Custom Wind & Weather in X-Plane 10

A grid of 16×16 weather envelopes make up the X-Plane weather system. Each of these 256 weather “buckets” is about 1.0 degrees of longitude by 0.6 degrees of latitude, or about 35 miles or so. Custom weather can be created by modifying the METAR.rwx & winds.rwx files in a text editor. Real weather files are initially downloaded via the last tab in the Weather screen in X-Plane.

File Types

METAR.rwx

This file contains weather in METAR form at countless airports, but with a far higher density in the USA.  METAR data contains weather at the surface, with cloud bases for various elevations above the airport. X-Plane can only guess at cloud TOPS and WINDS ALOFT based on this limited data from the surface.

Winds.rwx

This file loads custom winds 10,000 ft and 34,000 ft into X-Plane, so you have winds aloft for both light planes and airliners, with interpolation for turboprops that fly in between. (Note that this file is only used if global_turbulence.grib & global_winds.grib are NOT in the main X-Plane folder.)

global_turbulence.grib and global_winds.grib

Starting with X-Plane 10.50, these are GLOBAL winds-aloft files that are also downloaded so you can get winds anywhere on Earth. As with winds.rwx, these files loads winds 10,000 ft and 34,000 ft into X-Plane, so you have winds aloft for both light planes and airliners, with interpolation for turboprops that fly in between.

Modifying the Files

Now, you can make your own METAR.rwx file and winds.rwx file. First turn off the download option in the weather screen so X-Plane does not over-write your file.

To test the files that you make, tie command “sim/operation/load_real_weather” to a joystick button or key to test loading the weather at any moment to scan the files you made, or issue the command via plugin. Or just hit the “read right now” button right there in the real-weather screen.

Weather

For global weather coverage of any level of detail you like, add your own entries into the METAR.rwx file. Enter an airport ID of MDEG, followed by the longitude, latitude, and elevation in meters of the imaginary airport you just created for the purposes of setting weather at this location.

For example, if we wanted to change the weather for the South Carolina area, we would specify the area in the METAR.rwx file as: “MDEG -81.235425 34.5647 80.0”. After that we’d enter the information for our weather, such as “24031KT 2SM CLR 10/M10 A3011”.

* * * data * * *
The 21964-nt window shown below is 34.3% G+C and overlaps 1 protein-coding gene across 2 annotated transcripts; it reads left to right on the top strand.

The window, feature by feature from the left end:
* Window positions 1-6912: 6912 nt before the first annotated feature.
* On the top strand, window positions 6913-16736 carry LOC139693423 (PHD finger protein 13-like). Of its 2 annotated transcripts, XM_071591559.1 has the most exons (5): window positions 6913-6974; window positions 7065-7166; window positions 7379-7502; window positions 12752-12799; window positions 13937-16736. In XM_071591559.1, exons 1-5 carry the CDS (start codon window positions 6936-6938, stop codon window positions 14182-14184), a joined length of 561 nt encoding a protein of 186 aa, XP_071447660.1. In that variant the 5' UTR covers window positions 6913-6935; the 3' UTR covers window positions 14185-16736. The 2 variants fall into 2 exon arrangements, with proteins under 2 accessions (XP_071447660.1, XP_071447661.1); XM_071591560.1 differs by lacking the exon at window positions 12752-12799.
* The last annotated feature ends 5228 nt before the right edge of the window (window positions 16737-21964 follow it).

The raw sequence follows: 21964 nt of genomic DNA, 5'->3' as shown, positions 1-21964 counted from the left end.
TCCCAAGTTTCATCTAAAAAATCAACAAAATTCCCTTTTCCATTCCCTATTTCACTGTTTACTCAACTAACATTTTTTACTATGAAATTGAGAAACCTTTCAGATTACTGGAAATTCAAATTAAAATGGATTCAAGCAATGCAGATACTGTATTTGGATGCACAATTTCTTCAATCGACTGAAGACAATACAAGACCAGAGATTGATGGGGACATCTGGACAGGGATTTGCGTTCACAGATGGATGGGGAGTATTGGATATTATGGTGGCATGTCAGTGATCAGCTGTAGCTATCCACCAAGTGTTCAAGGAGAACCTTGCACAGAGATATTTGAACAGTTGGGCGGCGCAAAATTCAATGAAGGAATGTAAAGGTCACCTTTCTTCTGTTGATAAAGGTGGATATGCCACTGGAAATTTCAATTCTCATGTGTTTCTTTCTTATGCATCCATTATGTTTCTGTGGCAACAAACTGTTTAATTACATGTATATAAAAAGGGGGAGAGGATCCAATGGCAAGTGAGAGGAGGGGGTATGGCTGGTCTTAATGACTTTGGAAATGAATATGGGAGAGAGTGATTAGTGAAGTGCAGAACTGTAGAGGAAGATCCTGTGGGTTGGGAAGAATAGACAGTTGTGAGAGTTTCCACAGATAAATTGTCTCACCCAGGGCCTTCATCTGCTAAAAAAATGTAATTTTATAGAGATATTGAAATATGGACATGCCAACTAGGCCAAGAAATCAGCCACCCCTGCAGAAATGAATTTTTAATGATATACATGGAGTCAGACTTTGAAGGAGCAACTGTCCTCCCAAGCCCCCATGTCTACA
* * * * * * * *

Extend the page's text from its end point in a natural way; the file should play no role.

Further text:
Let’s parse the first few items in our example above. Note that X-Plane uses longitude first, then latitude; thus the location is 82.235 degrees West, 34.345 degrees North. Altitude is 80 meters. At 3000 feet, the wind direction is 290, with a speed of 10 knots. At 6000 feet, the wind direction is 310, speed 17 knots, and a temperature of +14 degrees Celsius. Continue on in this manner when you are adding custom winds or interpreting the report.

You can enter all the MDEG airports you like in a single file, to set the weather anywhere you like. If you put an MDEG airport every degree of longitude and every half degree of latitude, you will be entering about the right number of MDEG airports to get all the detail you can out of the X-Plane weather engine.

Note that if you are customizing weather for an airport that is already listed in the METAR file you will need to delete all other instances aside from your MDEG entry.

Winds

For global coverage of any level of detail you like, you can add your own entries into a winds.rwx file. If you do not have one from an older version of X-Plane 10, you can simply start a new text file. Make sure to remove the global_turbulence.grib & global_winds.grib files to avoid conflicts.

In winds.rwx, enter a wind reporting-station ID of DEG (NOT MDEG! These are 3-letter IDs!), followed by the longitude, latitude, and winds aloft, then X-Plane will set the winds aloft at this location as you enter.

Each of the numbers after the latitude represent the direction, speed and temperature. Each column of wind information corresponds to a specific altitude: 3000, 6000, 9000, 12000, 18000, 24000, 30000, 34000, and 39,000 feet. Note that you may leave a lower altitude column blank if the location is already above that altitude.

Example:

DEG -82.235 34.345 2910 3117+14 2925+08 2934+04 2924-07 2836-20 284436 284946

Let’s parse the first few items in our example above. Note that X-Plane uses longitude first, then latitude; thus the location is 82.235 degrees West, 34.345 degrees North. At 3000 feet, the wind direction is 290, with a speed of 10 knots. At 6000 feet, the wind direction is 310, speed 17 knots, and a temperature of +14 degrees Celsius. Continue on in this manner when you are adding custom winds or interpreting the report.

Enter all the DEG wind-reporting station you like in a single file, to set the weather anywhere you like. If you put DEG wind-reporting station every degree of longitude and every half degree of latitude, you will be entering about the right number of wind-reporting station to get all the detail you can out of the X-Plane weather engine.

NOTE: YOU MUST ENTER A FULL WINDS-ALOFT REPORT AT ALL THE ALTITUDES YOU SEE IN THE DOWNLOADED WINDS.RWX FILE FOR IT TO BE READ!

X-Plane will only USE the data at 12,000 ft and 34,000 ft (with interpolation in between them) but you have to ENTER all altitudes for the wind file to be scanned properly. (It’s valid to use a dummy value such as 0 for all data at all altitudes that are not 12,000 ft and 34,000 ft.)

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